"If the person you are talking to doesn't appear to be listening, be patient.  It may simply be that he has a small piece of fluff in his ear."
--Pooh's Little Instruction Book

"Peace & Patience" - My Article in the Southside Messenger

Spirit & Truth # 219
“Fruity Christians:  Peace & Patience”
By Rev. Greg Smith

“A young business owner was opening a new branch office, and a friend decided to send a floral arrangement for the grand opening. When the friend arrived at the opening, he was appalled to find that his wreath bore the inscription: ‘Rest in peace.’  Angry, he complained to the florist. After apologizing, the florist said, ‘Look at it this way—somewhere a man was buried under a wreath today that said, ‘Good luck in your new location.’”[i]
The truth is that everybody needs to rest in peace—in this life, without waiting for the next.  But how would it be on Sunday morning if someone greeted you in church with, “Rest in peace.”  Somehow, I think you’d take that wrong. 
During Lent, we’re talking about the Fruit of the Spirit (Galatians 5:22-23).  Last week, we looked at love and joy.  In Acts 18:1-11, the apostle Paul exhibits the next two flavors of Fruit—peace and patience.  In Corinth, he stayed with friends and coworkers Priscilla and Aquilla.  This couple gave him a place to stay, and together they plied their trade as tentmakers.  Honest work was one source of Paul’s peaceful spirit.  Another source of peace was regular worship, both in the synagogue on the Sabbath and among Christians on Sundays.   Later, when Silas and Timothy joined them, Paul spent all his time preaching the word. These friends lent him further support, and helped him remain at peace.  Honest work, worship, and friendship can be a source of peace to you as well, when you find yourself under stress.
Of course, Christian peace is not defined as the absence of conflict, but God’s presence in the midst of it.  When Paul’s audience moved from simple disagreement to personal insults, Paul was already in a place of spiritual peace, and was able to handle the pressure.  “Paul shook the dust from his clothes and said, ‘Your blood is upon your own heads—I am innocent. From now on I will go preach to the Gentiles.’”[ii]  This may sound like a temper tantrum, but actually Paul was following the advice of Jesus in Luke 9:3-5.  He was shaking their negativity off of him (represented by the dust), and basically saying, “I have such peace of mind that your insults don’t affect me.  I have enough patience that I can wait on God’s leadership and can change directions to take the Gospel to others.”  Patience doesn’t always mean staying the same course, if that course isn’t bearing any fruit.  Patience means waiting on God, even if it means a change in direction, and giving Him time to work.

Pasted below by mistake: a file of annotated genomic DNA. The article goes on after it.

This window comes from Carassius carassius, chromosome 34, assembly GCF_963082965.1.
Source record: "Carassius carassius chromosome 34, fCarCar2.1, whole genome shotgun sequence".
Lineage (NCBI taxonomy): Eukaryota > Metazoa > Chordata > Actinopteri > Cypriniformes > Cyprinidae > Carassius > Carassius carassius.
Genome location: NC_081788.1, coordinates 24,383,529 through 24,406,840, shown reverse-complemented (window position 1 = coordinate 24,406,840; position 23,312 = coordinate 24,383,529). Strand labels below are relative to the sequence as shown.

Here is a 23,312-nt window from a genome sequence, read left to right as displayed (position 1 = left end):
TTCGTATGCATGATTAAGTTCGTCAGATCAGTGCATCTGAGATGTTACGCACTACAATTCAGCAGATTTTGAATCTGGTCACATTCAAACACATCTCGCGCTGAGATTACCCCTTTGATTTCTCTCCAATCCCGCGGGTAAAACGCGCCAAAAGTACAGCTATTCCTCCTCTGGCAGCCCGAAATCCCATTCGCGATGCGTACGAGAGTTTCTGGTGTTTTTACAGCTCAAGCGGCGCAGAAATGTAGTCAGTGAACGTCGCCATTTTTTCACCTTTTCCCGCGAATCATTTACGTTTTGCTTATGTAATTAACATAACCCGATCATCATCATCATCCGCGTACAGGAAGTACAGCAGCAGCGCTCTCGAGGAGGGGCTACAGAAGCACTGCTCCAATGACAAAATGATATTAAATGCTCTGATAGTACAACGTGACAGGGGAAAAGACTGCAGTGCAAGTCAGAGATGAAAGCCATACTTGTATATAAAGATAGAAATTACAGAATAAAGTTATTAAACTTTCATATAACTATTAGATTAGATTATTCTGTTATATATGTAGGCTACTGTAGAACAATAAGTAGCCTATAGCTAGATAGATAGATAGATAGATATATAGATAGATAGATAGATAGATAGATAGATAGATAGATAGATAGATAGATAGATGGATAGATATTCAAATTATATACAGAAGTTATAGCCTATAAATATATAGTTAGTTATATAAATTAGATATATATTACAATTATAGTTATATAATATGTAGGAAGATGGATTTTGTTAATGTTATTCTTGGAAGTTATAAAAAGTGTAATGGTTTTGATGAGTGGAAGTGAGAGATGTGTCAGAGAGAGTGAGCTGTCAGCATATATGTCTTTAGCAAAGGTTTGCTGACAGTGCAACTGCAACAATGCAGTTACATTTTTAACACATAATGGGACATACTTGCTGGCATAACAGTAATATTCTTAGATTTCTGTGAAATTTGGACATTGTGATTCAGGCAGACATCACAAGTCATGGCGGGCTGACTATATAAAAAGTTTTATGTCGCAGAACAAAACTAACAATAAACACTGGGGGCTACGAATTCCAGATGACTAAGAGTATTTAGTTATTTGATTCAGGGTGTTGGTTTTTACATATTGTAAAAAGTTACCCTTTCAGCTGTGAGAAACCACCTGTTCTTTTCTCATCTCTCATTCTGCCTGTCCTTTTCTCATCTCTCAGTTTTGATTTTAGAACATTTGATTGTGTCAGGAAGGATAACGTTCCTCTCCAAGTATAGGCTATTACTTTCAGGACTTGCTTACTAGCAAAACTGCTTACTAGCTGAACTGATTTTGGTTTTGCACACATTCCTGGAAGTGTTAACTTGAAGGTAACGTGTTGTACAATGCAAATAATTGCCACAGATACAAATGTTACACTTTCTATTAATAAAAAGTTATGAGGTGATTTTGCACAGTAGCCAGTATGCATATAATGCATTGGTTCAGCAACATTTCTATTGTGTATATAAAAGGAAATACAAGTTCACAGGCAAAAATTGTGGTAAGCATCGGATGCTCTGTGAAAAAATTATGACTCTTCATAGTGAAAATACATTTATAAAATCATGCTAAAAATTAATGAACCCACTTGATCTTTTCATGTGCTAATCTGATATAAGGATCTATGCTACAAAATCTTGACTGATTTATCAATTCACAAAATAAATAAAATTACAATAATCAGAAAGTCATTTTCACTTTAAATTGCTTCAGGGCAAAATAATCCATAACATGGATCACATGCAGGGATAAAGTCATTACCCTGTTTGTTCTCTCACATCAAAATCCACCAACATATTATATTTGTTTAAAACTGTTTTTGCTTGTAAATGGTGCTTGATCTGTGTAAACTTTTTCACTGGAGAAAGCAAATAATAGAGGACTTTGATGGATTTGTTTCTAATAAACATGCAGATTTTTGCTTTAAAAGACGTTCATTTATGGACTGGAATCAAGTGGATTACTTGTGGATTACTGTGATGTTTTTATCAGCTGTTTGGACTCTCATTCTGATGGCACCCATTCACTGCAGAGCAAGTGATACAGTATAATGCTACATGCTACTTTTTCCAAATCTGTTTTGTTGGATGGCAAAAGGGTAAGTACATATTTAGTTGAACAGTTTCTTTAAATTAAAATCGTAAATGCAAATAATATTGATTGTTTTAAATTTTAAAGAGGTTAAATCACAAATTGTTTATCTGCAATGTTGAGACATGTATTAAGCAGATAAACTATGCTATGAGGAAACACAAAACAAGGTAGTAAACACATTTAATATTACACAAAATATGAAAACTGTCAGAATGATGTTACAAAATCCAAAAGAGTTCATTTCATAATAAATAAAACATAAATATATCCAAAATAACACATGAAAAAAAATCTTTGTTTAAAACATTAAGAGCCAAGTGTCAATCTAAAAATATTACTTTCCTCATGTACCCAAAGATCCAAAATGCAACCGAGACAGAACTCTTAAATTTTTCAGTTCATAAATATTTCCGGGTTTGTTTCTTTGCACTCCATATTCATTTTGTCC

The result of Paul’s peace and patience was that many Gentiles in Corinth came to faith.  “One night the Lord spoke to Paul in a vision and told him, ‘Don’t be afraid! Speak out! Don’t be silent! For I am with you, and no one will attack and harm you, for many people in this city belong to me.’ So Paul stayed there for the next year and a half, teaching the word of God.”[iii]  What will be the result of peace and patience in your life?  Let God’s spirit grow in you, and wait to see what fruit He brings.

[i] Bits & Pieces, June 23, 1994, p. 4
[ii] Acts 18:6 NLT
[iii] Acts 18:9-11 NLT

Monday, March 14, 2011

"Love & Joy" - My Article in the Southside Messenger

Spirit & Truth # 218

“Fruity Christians: Love & Joy”

By Rev. Greg Smith

Is there anybody with whom you would never share the Lord’s Supper? Throughout church history, churches have had many different policies on who can partake in Communion and who cannot. The Roman Catholic Church typically practices closed communion, which means that in order to partake in Communion, you must be Roman Catholic. Some Protestant churches also practice some form of closed communion, requiring that a participant be a member of their local congregation or their denomination. Others practice open communion, meaning that as long as a person professes faith in Jesus Christ, they are permitted to share the Lord’s Supper with the rest of the congregation.